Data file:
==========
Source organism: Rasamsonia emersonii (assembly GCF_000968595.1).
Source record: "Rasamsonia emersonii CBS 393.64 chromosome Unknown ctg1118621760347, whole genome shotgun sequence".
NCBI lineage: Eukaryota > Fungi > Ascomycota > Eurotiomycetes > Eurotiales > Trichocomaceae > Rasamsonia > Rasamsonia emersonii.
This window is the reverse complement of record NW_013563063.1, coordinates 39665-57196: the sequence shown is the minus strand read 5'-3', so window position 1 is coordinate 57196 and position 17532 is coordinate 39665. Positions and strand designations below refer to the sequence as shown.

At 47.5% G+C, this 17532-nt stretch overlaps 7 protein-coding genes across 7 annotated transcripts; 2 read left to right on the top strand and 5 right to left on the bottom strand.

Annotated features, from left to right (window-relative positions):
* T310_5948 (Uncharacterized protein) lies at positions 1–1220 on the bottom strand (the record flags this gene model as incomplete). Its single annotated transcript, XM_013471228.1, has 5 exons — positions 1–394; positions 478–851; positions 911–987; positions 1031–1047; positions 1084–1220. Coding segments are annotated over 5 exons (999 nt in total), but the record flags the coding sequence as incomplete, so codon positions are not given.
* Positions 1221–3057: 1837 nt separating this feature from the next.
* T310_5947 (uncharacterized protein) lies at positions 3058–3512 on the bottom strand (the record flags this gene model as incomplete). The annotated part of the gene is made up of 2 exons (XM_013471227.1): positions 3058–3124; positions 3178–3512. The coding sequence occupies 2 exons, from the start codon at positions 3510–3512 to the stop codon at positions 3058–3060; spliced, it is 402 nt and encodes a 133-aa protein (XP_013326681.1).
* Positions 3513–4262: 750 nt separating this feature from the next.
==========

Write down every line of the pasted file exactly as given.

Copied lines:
Source organism: Rasamsonia emersonii (assembly GCF_000968595.1).
Source record: "Rasamsonia emersonii CBS 393.64 chromosome Unknown ctg1118621760347, whole genome shotgun sequence".
NCBI lineage: Eukaryota > Fungi > Ascomycota > Eurotiomycetes > Eurotiales > Trichocomaceae > Rasamsonia > Rasamsonia emersonii.
This window is the reverse complement of record NW_013563063.1, coordinates 39665-57196: the sequence shown is the minus strand read 5'-3', so window position 1 is coordinate 57196 and position 17532 is coordinate 39665. Positions and strand designations below refer to the sequence as shown.

At 47.5% G+C, this 17532-nt stretch overlaps 7 protein-coding genes across 7 annotated transcripts; 2 read left to right on the top strand and 5 right to left on the bottom strand.

Annotated features, from left to right (window-relative positions):
* T310_5948 (Uncharacterized protein) lies at positions 1–1220 on the bottom strand (the record flags this gene model as incomplete). Its single annotated transcript, XM_013471228.1, has 5 exons — positions 1–394; positions 478–851; positions 911–987; positions 1031–1047; positions 1084–1220. Coding segments are annotated over 5 exons (999 nt in total), but the record flags the coding sequence as incomplete, so codon positions are not given.
* Positions 1221–3057: 1837 nt separating this feature from the next.
* T310_5947 (uncharacterized protein) lies at positions 3058–3512 on the bottom strand (the record flags this gene model as incomplete). The annotated part of the gene is made up of 2 exons (XM_013471227.1): positions 3058–3124; positions 3178–3512. The coding sequence occupies 2 exons, from the start codon at positions 3510–3512 to the stop codon at positions 3058–3060; spliced, it is 402 nt and encodes a 133-aa protein (XP_013326681.1).
* Positions 3513–4262: 750 nt separating this feature from the next.